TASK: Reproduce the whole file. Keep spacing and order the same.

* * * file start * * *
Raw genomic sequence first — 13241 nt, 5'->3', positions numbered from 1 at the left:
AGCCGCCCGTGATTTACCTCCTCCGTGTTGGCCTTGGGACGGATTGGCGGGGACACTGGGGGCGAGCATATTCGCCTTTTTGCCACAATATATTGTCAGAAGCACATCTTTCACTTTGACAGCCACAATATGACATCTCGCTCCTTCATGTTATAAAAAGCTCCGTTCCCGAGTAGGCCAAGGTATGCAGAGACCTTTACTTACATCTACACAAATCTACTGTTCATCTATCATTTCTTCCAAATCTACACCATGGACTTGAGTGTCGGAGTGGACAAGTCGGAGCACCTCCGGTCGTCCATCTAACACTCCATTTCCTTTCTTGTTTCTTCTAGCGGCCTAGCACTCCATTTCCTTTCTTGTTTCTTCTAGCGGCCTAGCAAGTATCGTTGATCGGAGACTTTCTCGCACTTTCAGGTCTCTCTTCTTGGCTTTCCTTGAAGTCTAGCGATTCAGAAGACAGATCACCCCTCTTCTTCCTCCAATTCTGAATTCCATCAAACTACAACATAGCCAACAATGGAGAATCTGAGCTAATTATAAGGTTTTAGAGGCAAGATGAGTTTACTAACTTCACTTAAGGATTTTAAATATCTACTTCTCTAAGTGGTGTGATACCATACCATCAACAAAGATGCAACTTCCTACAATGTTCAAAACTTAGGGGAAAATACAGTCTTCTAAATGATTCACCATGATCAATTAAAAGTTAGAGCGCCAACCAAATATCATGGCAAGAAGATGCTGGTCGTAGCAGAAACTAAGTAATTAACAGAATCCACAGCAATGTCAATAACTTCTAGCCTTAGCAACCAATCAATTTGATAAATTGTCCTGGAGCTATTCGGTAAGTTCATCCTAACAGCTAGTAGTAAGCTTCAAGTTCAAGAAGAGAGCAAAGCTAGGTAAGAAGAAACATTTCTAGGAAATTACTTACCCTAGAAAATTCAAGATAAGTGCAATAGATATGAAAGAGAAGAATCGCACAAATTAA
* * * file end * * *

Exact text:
Raw genomic sequence first — 13241 nt, 5'->3', positions numbered from 1 at the left:
AGCCGCCCGTGATTTACCTCCTCCGTGTTGGCCTTGGGACGGATTGGCGGGGACACTGGGGGCGAGCATATTCGCCTTTTTGCCACAATATATTGTCAGAAGCACATCTTTCACTTTGACAGCCACAATATGACATCTCGCTCCTTCATGTTATAAAAAGCTCCGTTCCCGAGTAGGCCAAGGTATGCAGAGACCTTTACTTACATCTACACAAATCTACTGTTCATCTATCATTTCTTCCAAATCTACACCATGGACTTGAGTGTCGGAGTGGACAAGTCGGAGCACCTCCGGTCGTCCATCTAACACTCCATTTCCTTTCTTGTTTCTTCTAGCGGCCTAGCACTCCATTTCCTTTCTTGTTTCTTCTAGCGGCCTAGCAAGTATCGTTGATCGGAGACTTTCTCGCACTTTCAGGTCTCTCTTCTTGGCTTTCCTTGAAGTCTAGCGATTCAGAAGACAGATCACCCCTCTTCTTCCTCCAATTCTGAATTCCATCAAACTACAACATAGCCAACAATGGAGAATCTGAGCTAATTATAAGGTTTTAGAGGCAAGATGAGTTTACTAACTTCACTTAAGGATTTTAAATATCTACTTCTCTAAGTGGTGTGATACCATACCATCAACAAAGATGCAACTTCCTACAATGTTCAAAACTTAGGGGAAAATACAGTCTTCTAAATGATTCACCATGATCAATTAAAAGTTAGAGCGCCAACCAAATATCATGGCAAGAAGATGCTGGTCGTAGCAGAAACTAAGTAATTAACAGAATCCACAGCAATGTCAATAACTTCTAGCCTTAGCAACCAATCAATTTGATAAATTGTCCTGGAGCTATTCGGTAAGTTCATCCTAACAGCTAGTAGTAAGCTTCAAGTTCAAGAAGAGAGCAAAGCTAGGTAAGAAGAAACATTTCTAGGAAATTACTTACCCTAGAAAATTCAAGATAAGTGCAATAGATATGAAAGAGAAGAATCGCACAAATTAA